Subtitled: In Search of Hidden Resistance in Afghanistan [some versions are subtitled: The Hidden Lives of Afghan Girls Disguised as Boys]
When Jenny Nordberg was reporting in Afghanistan, she came across a phenomenon she hadn’t heard of before: bacha posh, or girls raised as boys. She began research into the bacha posh, which led to a wider discussion of freedom, gender, rights, and roles.
I’m so glad Shaina kept pushing this book on me. When she first recommended it to me, I tried to read it in print, but as so often happens with nonfiction, I couldn’t get into it. Nonfiction is so much better on audio for me, and my library up north did not have an audio copy. Boo. So I had to wait until I returned to San Antonio, which did have an audio copy in their library system. Just as with other nonfiction, what was difficult to get into in print was immediately captivating on audio.
It is difficult to say whether this book is more about gender or oppression and necessity. Nordberg discovers and follows the lives of several bacha posh. Some are girls who agree to “become” boys later in childhood for their families. Some are presented as boys from birth. Some transition back to girls before puberty, some after puberty when it’s time to marry, and some refuse to transition back at all. Some believe themselves male, some female, some both, or neither. Some families create bacha posh as a magical good luck charm to help them get a “real” male heir. Some do it because they need the extra income, or protection for the women in the family, or to avoid the shame that comes with having no male children. Whatever the reason, the bacha posh all react in very different ways to their shifting situations.
There’s a great quote (and I wish I had a physical copy so I could quote it directly) from a bacha posh who, in their mid-teens, refuses to transition back, and adamantly claims to be male. They’ve never known anything but a male role, having been presented male from birth. The question (and quote) is to do with the idea of gender – can we say this person is transgender? Or have they developed a gender identity issue because of the circumstances of their life? Would the situation have been different had this person been raised female? Keep in mind, this isn’t a culture that affords the freedom of choosing an identity. This is not a person who, as a child, felt at odds with their biological sex, and was therefore allowed to grow up male. This is a person who was randomly reared/treated as male all through life, including puberty, in a society where gender roles are strictly divided.
It brings into question how much nature and nurture are involved in the idea of gender. How much of gender is born into us, and how much is developed over time? What do gender identity issues mean in a society where one gender is given far less freedom than the other? Is there an equally extensive and historical opposite, of men raised as women? If so, Nordberg does not discuss it at all, and given the culture’s reverence of male children, I’d guess it’s probably less likely than the relatively common bacha posh.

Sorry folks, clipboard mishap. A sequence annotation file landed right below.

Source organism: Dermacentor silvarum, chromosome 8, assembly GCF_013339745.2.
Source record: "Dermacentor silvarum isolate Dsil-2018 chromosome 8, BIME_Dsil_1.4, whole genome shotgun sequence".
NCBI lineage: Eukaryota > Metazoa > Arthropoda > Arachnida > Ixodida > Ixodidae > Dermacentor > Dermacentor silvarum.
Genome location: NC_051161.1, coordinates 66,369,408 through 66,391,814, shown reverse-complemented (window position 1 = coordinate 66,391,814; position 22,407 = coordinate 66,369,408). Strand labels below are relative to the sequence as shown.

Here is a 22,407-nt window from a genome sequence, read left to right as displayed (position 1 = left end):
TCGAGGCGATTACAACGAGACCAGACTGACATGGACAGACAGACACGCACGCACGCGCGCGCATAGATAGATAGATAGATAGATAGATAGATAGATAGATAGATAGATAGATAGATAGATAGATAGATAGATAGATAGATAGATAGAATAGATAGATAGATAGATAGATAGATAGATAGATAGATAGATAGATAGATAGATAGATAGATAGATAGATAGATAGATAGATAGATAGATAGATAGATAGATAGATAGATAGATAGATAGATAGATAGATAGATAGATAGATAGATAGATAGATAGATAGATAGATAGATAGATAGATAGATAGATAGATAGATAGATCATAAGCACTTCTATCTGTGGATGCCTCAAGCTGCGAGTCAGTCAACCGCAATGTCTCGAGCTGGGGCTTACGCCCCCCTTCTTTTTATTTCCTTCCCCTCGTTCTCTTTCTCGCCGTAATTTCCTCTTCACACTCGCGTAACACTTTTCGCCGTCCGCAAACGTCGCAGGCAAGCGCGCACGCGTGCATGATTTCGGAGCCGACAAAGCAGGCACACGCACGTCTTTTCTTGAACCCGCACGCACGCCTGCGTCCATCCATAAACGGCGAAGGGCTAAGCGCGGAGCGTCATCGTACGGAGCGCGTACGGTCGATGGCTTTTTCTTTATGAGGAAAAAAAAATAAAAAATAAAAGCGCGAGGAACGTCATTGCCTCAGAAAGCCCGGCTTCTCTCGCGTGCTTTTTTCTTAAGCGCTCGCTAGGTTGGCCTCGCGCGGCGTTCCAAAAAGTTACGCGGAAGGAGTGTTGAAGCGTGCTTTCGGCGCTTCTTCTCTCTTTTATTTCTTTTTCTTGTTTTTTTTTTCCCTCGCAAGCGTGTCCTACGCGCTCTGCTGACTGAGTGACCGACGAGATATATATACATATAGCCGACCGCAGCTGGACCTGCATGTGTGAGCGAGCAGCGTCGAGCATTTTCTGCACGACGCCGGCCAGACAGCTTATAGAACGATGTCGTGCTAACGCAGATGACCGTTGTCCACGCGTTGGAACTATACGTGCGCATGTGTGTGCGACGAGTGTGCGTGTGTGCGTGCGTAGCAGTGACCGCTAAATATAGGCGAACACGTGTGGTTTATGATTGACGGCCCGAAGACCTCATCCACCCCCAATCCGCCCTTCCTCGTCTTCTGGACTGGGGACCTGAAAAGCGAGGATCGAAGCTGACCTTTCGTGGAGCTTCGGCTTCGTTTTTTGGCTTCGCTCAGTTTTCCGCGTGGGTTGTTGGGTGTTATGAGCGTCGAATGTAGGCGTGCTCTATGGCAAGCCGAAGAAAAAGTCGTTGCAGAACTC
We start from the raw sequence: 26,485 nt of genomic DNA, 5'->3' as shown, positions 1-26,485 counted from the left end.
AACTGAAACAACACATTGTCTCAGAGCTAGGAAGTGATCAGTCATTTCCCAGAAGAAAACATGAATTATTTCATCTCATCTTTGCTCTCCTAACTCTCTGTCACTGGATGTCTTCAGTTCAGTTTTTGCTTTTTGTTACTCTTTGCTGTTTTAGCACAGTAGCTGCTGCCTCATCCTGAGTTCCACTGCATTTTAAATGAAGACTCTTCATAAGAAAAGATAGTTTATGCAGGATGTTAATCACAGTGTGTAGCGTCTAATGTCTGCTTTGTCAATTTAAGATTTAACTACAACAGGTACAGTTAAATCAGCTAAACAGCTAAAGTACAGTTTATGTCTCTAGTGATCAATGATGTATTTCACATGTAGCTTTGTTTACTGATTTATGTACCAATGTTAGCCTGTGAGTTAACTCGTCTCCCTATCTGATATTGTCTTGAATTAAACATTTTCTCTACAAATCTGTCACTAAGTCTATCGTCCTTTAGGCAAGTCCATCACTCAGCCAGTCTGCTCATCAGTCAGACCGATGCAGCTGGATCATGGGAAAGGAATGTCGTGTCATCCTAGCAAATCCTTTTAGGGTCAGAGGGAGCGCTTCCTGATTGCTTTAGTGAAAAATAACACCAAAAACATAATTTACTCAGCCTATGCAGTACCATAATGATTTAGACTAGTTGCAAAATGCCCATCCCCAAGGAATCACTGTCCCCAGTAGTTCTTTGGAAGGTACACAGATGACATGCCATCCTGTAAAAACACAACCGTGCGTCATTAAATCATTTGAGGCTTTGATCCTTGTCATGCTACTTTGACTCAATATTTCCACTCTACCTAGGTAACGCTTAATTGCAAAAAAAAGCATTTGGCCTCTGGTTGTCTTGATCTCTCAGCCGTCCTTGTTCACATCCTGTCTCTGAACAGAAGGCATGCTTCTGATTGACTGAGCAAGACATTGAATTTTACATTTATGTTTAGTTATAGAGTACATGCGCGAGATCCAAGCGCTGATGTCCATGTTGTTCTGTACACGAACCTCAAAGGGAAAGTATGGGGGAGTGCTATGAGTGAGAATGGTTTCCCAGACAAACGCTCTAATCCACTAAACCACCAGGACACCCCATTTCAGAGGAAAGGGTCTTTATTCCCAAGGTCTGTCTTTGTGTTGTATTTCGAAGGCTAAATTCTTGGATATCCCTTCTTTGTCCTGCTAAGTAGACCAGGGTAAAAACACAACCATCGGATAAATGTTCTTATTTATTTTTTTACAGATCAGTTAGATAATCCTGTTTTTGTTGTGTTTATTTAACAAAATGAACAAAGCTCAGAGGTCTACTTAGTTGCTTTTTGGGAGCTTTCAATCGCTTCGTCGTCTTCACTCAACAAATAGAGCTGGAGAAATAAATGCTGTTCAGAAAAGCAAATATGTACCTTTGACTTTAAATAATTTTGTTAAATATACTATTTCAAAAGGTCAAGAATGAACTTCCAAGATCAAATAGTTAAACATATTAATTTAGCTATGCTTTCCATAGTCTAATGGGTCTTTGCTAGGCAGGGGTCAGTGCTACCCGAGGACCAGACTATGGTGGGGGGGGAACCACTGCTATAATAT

The book was quite extensive, introducing bacha posh of all ages, lifestyle choices, finances, education, etc. It also went into great detail about the historical significance of this particular cultural phenomenon, as well as a balanced and realistic portrayal of gender inequality in both urban and rural parts of Afghanistan. Shaina said that her one complaint about the book was that it didn’t go into as much detail as she’d like about gender identity issues, and I can agree with that. However, I’m not sure just how much more detailed Nordberg could have gotten. While bacha posh are relatively common, they are also not spoken of very often or very easily. Some of the gender identity issues cannot easily be answered, and I think Nordberg did a good job at not making any assumptions. I found the book to be balanced, well-thought-out, and engaging. I’m so glad I finally got to listen to it!
Performance: The narrator of this audiobook was Kirsten Potter, who did a good job. Too often, audiobooks set in the Middle East involve really bad stereotyped accents, and this one did not. Potter pronounced the names well and read the book smoothly. Highly recommended!
I’m excited about this. It looks amazing. Thanks for sharing!
You make a great point about how inaccessible so many bacha posh are and how it might very well be impossible to study gender identity in this population. From my somewhat foggy memory, I think my beef was more along the lines of only seeing a handful of sentences about trans/gender identity issues *at all*, rather than a lack of extensive discussion of how these issues play out among bacha posh. But, really, I’m splitting hairs over what was ultimately an expansive and important book. I’m so, so glad you enjoyed it and am very happy to have pushed it on you. 😉
I kinda got the impression that she was avoiding labeling any of the bacha posh as trans, because of the reasons I mentioned in my review. What does it mean to be trans in this situation? You know?
I have this in print on my TBR and I’ve been meaning to get to it soon! Thanks for reminding me! 🙂